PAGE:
How to Start a College Savings Account for a Child Who Isn't Born

Completing a college degree isn't cheap and tuition rates are likely to continue increasing to keep up with inflation. If you're already saving for retirement, starting a college savings plan for your child may be the next item on your financial to-do list. College savings plans, also known as 529 plans, offer several advantages to parents. If you don't have children yet, you can still set up a college savings plan for future education costs.

Choosing a Plan

All 50 states and the District of Columbia offer at least one college savings plan. A significant advantage to 529 savings plans is that they do not require you to be a resident of a particular state in order to invest in its plan. When researching plans, compare the minimum initial investment, the account fees, your available investment choices and the lifetime contribution maximum. How much you can contribute varies from state to state, with some state limits in excess of $200,000, according to the U.S. Securities and Exchange Commission.

Naming a Beneficiary

In order to name someone as a beneficiary of a college savings account, he must have a Social Security number. This means that if you are opening a 529 plan for an unborn child, you will have to name yourself as the beneficiary. Once the child is born and is issued a Social Security number, you can contact your plan's administrator to change the beneficiary. One of the benefits of a 529 plan is that you can change beneficiaries to another family member at any time, which makes it easy to transfer the funds if your child decides not to go to college.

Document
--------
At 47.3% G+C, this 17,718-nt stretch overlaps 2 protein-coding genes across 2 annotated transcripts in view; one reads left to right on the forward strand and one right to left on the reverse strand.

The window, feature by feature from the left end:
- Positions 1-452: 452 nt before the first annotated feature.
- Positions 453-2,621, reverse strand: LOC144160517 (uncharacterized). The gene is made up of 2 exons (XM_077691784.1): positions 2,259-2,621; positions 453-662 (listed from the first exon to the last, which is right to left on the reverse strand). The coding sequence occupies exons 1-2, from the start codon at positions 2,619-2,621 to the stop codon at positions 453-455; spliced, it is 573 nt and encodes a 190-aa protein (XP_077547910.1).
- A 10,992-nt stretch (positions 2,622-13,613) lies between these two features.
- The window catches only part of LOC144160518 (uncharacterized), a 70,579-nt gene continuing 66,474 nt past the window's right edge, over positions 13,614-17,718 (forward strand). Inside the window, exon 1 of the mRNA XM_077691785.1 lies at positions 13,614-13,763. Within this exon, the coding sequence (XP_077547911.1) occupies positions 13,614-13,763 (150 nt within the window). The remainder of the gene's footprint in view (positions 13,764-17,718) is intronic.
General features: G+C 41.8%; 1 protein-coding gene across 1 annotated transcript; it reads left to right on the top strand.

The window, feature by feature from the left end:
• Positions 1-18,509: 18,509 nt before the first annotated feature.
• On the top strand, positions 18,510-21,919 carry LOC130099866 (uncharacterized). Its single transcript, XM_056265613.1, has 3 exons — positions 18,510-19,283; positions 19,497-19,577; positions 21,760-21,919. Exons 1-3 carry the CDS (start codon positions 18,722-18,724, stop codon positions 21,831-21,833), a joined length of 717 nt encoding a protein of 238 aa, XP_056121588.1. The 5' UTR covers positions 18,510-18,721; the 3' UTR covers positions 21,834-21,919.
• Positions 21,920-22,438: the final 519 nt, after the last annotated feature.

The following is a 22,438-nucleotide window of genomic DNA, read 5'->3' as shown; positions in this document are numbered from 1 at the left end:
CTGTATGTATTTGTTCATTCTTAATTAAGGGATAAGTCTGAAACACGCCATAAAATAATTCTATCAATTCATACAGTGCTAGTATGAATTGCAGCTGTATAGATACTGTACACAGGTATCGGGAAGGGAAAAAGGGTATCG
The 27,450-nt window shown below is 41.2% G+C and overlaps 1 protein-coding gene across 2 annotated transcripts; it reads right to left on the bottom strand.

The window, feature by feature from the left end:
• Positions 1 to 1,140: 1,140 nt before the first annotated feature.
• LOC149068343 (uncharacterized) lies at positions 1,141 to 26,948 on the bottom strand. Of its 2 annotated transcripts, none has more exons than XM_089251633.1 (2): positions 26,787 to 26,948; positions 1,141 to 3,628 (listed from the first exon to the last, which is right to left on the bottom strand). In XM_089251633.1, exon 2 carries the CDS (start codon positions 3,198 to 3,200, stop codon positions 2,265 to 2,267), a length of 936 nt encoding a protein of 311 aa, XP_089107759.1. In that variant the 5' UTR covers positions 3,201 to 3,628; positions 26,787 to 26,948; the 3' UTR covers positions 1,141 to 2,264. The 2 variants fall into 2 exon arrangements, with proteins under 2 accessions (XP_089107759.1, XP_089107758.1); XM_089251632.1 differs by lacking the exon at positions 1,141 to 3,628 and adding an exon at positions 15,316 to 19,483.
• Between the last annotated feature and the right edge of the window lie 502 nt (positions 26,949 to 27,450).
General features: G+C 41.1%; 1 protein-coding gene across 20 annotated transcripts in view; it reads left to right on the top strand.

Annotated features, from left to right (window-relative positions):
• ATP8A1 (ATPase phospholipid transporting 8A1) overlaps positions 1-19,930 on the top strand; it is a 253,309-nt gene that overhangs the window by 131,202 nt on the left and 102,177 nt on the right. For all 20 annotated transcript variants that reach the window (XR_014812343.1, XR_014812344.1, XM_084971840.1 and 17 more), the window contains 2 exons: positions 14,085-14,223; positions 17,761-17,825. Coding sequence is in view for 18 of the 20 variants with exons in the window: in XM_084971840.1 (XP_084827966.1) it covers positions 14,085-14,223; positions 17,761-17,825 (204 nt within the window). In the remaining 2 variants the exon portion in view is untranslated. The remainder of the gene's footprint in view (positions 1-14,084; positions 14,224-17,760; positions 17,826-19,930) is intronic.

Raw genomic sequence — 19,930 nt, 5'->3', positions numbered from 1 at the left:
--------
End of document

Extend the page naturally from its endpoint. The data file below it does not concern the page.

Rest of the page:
529 Plan Advantages

College savings plans offer several advantages in terms of their tax status. You enjoy tax-deferred growth on earnings and qualified distributions are always tax-free. While there is no federal tax deduction for contributions to a 529 plan, your state may offer a deduction on contributions and/or an income exemption for withdrawals. The plans are flexible and you have the option of being able to make changes to your investment portfolio at least once per year. In terms of restrictions on contributions and withdrawals, 529 accounts are generally much less stringent than other types of college savings plans, such as a Coverdell Education Savings Account.


Any money invested in a 529 plan must be used to pay for qualified education expenses at an eligible educational institution. According to the IRS, qualified expenses include tuition, books, fees and room and board. The amount withdrawn for room and board must not exceed the school's estimated cost of attendance, and your child must attend at least half-time. If you take money out of a college savings plan for any other purpose, you are subject to a 10 percent penalty and the distribution is taxed at your regular rate.

About the Author

Rebecca Lake is a freelance writer and virtual assistant living in the southeast. She has been writing professionally since 2009 for various websites. Lake received her master's degree in criminal justice from Charleston Southern University.

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